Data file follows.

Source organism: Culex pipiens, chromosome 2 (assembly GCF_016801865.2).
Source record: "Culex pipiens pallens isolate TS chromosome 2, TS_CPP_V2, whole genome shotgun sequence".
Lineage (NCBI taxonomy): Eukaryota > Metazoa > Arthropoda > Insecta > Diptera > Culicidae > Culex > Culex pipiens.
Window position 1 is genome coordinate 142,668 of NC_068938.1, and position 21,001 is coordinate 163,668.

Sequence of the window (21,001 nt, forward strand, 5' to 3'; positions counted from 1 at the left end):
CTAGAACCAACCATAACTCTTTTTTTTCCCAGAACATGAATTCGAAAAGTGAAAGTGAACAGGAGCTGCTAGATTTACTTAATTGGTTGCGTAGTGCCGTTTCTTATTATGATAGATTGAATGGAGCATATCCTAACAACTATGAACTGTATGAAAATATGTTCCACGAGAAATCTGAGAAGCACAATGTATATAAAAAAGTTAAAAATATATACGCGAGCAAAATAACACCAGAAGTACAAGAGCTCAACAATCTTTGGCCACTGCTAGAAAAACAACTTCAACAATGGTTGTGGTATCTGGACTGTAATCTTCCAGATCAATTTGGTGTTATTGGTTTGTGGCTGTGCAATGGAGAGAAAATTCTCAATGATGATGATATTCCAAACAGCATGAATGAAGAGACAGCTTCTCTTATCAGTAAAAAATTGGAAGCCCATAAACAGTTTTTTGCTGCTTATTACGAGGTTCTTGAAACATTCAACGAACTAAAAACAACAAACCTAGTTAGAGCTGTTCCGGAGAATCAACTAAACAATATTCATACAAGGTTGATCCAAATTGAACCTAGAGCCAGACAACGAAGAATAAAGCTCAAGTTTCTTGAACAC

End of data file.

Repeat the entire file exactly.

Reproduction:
Source organism: Culex pipiens, chromosome 2 (assembly GCF_016801865.2).
Source record: "Culex pipiens pallens isolate TS chromosome 2, TS_CPP_V2, whole genome shotgun sequence".
Lineage (NCBI taxonomy): Eukaryota > Metazoa > Arthropoda > Insecta > Diptera > Culicidae > Culex > Culex pipiens.
Window position 1 is genome coordinate 142,668 of NC_068938.1, and position 21,001 is coordinate 163,668.

Sequence of the window (21,001 nt, forward strand, 5' to 3'; positions counted from 1 at the left end):
CTAGAACCAACCATAACTCTTTTTTTTCCCAGAACATGAATTCGAAAAGTGAAAGTGAACAGGAGCTGCTAGATTTACTTAATTGGTTGCGTAGTGCCGTTTCTTATTATGATAGATTGAATGGAGCATATCCTAACAACTATGAACTGTATGAAAATATGTTCCACGAGAAATCTGAGAAGCACAATGTATATAAAAAAGTTAAAAATATATACGCGAGCAAAATAACACCAGAAGTACAAGAGCTCAACAATCTTTGGCCACTGCTAGAAAAACAACTTCAACAATGGTTGTGGTATCTGGACTGTAATCTTCCAGATCAATTTGGTGTTATTGGTTTGTGGCTGTGCAATGGAGAGAAAATTCTCAATGATGATGATATTCCAAACAGCATGAATGAAGAGACAGCTTCTCTTATCAGTAAAAAATTGGAAGCCCATAAACAGTTTTTTGCTGCTTATTACGAGGTTCTTGAAACATTCAACGAACTAAAAACAACAAACCTAGTTAGAGCTGTTCCGGAGAATCAACTAAACAATATTCATACAAGGTTGATCCAAATTGAACCTAGAGCCAGACAACGAAGAATAAAGCTCAAGTTTCTTGAACAC